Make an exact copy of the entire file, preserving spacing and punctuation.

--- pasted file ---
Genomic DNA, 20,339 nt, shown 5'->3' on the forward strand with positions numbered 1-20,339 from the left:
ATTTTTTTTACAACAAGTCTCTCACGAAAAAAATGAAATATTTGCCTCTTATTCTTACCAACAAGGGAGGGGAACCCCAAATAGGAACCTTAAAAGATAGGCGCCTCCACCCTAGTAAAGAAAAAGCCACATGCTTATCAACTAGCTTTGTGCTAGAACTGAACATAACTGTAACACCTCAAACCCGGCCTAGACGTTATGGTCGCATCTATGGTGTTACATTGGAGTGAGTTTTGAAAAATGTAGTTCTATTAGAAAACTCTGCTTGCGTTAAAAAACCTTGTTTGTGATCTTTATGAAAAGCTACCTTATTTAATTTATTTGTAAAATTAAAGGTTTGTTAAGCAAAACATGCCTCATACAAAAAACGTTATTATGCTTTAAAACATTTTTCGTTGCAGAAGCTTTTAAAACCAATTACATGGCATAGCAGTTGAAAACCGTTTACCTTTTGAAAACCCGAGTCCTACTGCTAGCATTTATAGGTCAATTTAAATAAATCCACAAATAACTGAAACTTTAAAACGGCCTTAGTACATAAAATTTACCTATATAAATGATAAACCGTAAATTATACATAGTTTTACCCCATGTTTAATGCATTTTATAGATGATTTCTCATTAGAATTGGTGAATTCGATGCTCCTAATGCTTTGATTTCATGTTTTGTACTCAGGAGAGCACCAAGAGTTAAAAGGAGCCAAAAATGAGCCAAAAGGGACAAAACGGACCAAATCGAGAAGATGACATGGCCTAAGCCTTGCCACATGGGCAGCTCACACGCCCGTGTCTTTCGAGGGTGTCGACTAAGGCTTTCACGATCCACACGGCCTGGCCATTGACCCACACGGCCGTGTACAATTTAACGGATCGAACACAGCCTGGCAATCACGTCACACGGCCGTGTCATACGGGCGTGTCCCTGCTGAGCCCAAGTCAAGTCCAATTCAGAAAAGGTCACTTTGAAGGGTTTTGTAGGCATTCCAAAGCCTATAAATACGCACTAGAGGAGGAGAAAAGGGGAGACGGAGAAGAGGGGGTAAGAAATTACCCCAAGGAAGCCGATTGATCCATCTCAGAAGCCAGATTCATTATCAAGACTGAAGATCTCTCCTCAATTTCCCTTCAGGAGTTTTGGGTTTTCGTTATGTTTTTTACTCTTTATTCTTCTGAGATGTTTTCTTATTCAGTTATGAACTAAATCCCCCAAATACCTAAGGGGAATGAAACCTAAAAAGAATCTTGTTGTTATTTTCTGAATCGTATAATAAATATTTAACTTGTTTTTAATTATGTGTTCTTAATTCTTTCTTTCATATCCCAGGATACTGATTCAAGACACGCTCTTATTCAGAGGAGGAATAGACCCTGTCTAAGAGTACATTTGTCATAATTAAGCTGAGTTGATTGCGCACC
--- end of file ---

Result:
Genomic DNA, 20,339 nt, shown 5'->3' on the forward strand with positions numbered 1-20,339 from the left:
ATTTTTTTTACAACAAGTCTCTCACGAAAAAAATGAAATATTTGCCTCTTATTCTTACCAACAAGGGAGGGGAACCCCAAATAGGAACCTTAAAAGATAGGCGCCTCCACCCTAGTAAAGAAAAAGCCACATGCTTATCAACTAGCTTTGTGCTAGAACTGAACATAACTGTAACACCTCAAACCCGGCCTAGACGTTATGGTCGCATCTATGGTGTTACATTGGAGTGAGTTTTGAAAAATGTAGTTCTATTAGAAAACTCTGCTTGCGTTAAAAAACCTTGTTTGTGATCTTTATGAAAAGCTACCTTATTTAATTTATTTGTAAAATTAAAGGTTTGTTAAGCAAAACATGCCTCATACAAAAAACGTTATTATGCTTTAAAACATTTTTCGTTGCAGAAGCTTTTAAAACCAATTACATGGCATAGCAGTTGAAAACCGTTTACCTTTTGAAAACCCGAGTCCTACTGCTAGCATTTATAGGTCAATTTAAATAAATCCACAAATAACTGAAACTTTAAAACGGCCTTAGTACATAAAATTTACCTATATAAATGATAAACCGTAAATTATACATAGTTTTACCCCATGTTTAATGCATTTTATAGATGATTTCTCATTAGAATTGGTGAATTCGATGCTCCTAATGCTTTGATTTCATGTTTTGTACTCAGGAGAGCACCAAGAGTTAAAAGGAGCCAAAAATGAGCCAAAAGGGACAAAACGGACCAAATCGAGAAGATGACATGGCCTAAGCCTTGCCACATGGGCAGCTCACACGCCCGTGTCTTTCGAGGGTGTCGACTAAGGCTTTCACGATCCACACGGCCTGGCCATTGACCCACACGGCCGTGTACAATTTAACGGATCGAACACAGCCTGGCAATCACGTCACACGGCCGTGTCATACGGGCGTGTCCCTGCTGAGCCCAAGTCAAGTCCAATTCAGAAAAGGTCACTTTGAAGGGTTTTGTAGGCATTCCAAAGCCTATAAATACGCACTAGAGGAGGAGAAAAGGGGAGACGGAGAAGAGGGGGTAAGAAATTACCCCAAGGAAGCCGATTGATCCATCTCAGAAGCCAGATTCATTATCAAGACTGAAGATCTCTCCTCAATTTCCCTTCAGGAGTTTTGGGTTTTCGTTATGTTTTTTACTCTTTATTCTTCTGAGATGTTTTCTTATTCAGTTATGAACTAAATCCCCCAAATACCTAAGGGGAATGAAACCTAAAAAGAATCTTGTTGTTATTTTCTGAATCGTATAATAAATATTTAACTTGTTTTTAATTATGTGTTCTTAATTCTTTCTTTCATATCCCAGGATACTGATTCAAGACACGCTCTTATTCAGAGGAGGAATAGACCCTGTCTAAGAGTACATTTGTCATAATTAAGCTGAGTTGATTGCGCACC